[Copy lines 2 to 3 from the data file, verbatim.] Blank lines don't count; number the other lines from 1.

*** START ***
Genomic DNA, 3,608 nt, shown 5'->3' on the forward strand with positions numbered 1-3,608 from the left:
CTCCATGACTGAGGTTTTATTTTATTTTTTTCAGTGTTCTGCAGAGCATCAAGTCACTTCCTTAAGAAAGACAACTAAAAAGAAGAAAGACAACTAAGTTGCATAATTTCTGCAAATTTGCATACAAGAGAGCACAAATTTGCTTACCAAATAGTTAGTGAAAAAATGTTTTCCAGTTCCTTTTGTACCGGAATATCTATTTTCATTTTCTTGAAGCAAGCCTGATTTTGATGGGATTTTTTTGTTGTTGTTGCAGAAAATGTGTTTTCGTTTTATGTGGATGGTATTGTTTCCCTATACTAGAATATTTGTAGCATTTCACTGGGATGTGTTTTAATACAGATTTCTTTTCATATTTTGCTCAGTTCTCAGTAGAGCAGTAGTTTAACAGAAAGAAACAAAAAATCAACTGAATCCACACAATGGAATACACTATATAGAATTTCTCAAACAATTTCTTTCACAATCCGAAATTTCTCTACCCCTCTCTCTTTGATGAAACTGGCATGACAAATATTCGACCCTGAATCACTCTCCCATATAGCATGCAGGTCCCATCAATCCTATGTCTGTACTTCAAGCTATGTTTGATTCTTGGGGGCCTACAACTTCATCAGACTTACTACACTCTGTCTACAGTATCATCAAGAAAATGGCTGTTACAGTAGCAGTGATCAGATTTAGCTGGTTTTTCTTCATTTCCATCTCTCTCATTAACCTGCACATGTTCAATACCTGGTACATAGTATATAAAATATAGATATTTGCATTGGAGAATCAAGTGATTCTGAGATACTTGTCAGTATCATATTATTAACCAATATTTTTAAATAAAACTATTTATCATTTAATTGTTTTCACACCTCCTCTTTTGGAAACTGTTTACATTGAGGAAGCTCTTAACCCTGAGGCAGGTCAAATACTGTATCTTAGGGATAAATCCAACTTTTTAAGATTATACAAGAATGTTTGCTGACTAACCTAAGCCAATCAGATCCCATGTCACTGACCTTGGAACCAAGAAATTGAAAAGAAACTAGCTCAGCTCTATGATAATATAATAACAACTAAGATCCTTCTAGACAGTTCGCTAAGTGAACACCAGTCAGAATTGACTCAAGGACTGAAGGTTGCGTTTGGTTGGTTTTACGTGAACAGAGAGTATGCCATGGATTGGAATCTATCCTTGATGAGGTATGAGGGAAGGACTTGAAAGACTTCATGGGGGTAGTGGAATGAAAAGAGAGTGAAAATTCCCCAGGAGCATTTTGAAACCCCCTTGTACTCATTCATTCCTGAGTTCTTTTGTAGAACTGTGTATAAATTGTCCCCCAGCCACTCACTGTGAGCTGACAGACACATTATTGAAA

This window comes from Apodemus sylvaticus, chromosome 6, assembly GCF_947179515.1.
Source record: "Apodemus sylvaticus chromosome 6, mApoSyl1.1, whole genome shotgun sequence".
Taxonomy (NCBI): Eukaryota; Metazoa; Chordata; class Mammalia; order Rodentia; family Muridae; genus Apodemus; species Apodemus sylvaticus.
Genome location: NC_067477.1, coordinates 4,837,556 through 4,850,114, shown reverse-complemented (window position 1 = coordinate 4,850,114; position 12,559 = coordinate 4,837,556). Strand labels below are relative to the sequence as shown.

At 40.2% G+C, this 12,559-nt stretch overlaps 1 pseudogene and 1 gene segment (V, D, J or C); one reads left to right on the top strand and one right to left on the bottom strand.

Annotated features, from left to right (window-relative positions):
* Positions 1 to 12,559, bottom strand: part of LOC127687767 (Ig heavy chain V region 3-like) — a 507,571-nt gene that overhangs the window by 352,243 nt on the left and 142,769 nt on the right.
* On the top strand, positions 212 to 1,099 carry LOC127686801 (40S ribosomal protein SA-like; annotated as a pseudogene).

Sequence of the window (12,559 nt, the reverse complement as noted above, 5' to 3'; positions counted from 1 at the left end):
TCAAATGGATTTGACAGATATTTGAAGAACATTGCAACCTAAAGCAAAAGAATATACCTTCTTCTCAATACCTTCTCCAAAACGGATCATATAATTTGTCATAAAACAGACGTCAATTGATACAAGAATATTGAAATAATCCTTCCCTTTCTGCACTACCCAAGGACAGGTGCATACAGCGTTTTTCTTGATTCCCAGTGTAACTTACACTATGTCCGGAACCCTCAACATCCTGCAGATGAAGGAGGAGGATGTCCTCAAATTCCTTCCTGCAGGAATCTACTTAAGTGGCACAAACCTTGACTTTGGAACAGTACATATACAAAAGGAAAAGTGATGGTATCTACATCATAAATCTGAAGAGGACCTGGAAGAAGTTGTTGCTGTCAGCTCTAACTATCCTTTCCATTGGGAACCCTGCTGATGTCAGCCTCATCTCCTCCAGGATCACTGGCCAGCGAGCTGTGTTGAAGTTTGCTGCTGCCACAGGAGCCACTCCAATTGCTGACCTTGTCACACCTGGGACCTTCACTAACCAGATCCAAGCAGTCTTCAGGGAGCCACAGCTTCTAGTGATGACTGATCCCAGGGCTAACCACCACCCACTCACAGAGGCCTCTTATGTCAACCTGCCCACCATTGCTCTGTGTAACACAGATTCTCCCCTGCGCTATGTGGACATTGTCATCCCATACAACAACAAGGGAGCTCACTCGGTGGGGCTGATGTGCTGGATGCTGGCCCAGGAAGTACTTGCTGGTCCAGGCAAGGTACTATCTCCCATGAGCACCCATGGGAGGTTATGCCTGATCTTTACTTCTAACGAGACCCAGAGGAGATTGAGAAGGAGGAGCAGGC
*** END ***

CTCCATGACTGAGGTTTTATTTTATTTTTTTCAGTGTTCTGCAGAGCATCAAGTCACTTCCTTAAGAAAGACAACTAAAAAGAAGAAAGACAACTAAGTTGCATAATTTCTGCAAATTTGCATACAAGAGAGCACAAATTTGCTTACCAAATAGTTAGTGAAAAAATGTTTTCCAGTTCCTTTTGTACCGGAATATCTATTTTCATTTTCTTGAAGCAAGCCTGATTTTGATGGGATTTTTTTGTTGTTGTTGCAGAAAATGTGTTTTCGTTTTATGTGGATGGTATTGTTTCCCTATACTAGAATATTTGTAGCATTTCACTGGGATGTGTTTTAATACAGATTTCTTTTCATATTTTGCTCAGTTCTCAGTAGAGCAGTAGTTTAACAGAAAGAAACAAAAAATCAACTGAATCCACACAATGGAATACACTATATAGAATTTCTCAAACAATTTCTTTCACAATCCGAAATTTCTCTACCCCTCTCTCTTTGATGAAACTGGCATGACAAATATTCGACCCTGAATCACTCTCCCATATAGCATGCAGGTCCCATCAATCCTATGTCTGTACTTCAAGCTATGTTTGATTCTTGGGGGCCTACAACTTCATCAGACTTACTACACTCTGTCTACAGTATCATCAAGAAAATGGCTGTTACAGTAGCAGTGATCAGATTTAGCTGGTTTTTCTTCATTTCCATCTCTCTCATTAACCTGCACATGTTCAATACCTGGTACATAGTATATAAAATATAGATATTTGCATTGGAGAATCAAGTGATTCTGAGATACTTGTCAGTATCATATTATTAACCAATATTTTTAAATAAAACTATTTATCATTTAATTGTTTTCACACCTCCTCTTTTGGAAACTGTTTACATTGAGGAAGCTCTTAACCCTGAGGCAGGTCAAATACTGTATCTTAGGGATAAATCCAACTTTTTAAGATTATACAAGAATGTTTGCTGACTAACCTAAGCCAATCAGATCCCATGTCACTGACCTTGGAACCAAGAAATTGAAAAGAAACTAGCTCAGCTCTATGATAATATAATAACAACTAAGATCCTTCTAGACAGTTCGCTAAGTGAACACCAGTCAGAATTGACTCAAGGACTGAAGGTTGCGTTTGGTTGGTTTTACGTGAACAGAGAGTATGCCATGGATTGGAATCTATCCTTGATGAGGTATGAGGGAAGGACTTGAAAGACTTCATGGGGGTAGTGGAATGAAAAGAGAGTGAAAATTCCCCAGGAGCATTTTGAAACCCCCTTGTACTCATTCATTCCTGAGTTCTTTTGTAGAACTGTGTATAAATTGTCCCCCAGCCACTCACTGTGAGCTGACAGACACATTATTGAAA

This window comes from Apodemus sylvaticus, chromosome 6, assembly GCF_947179515.1.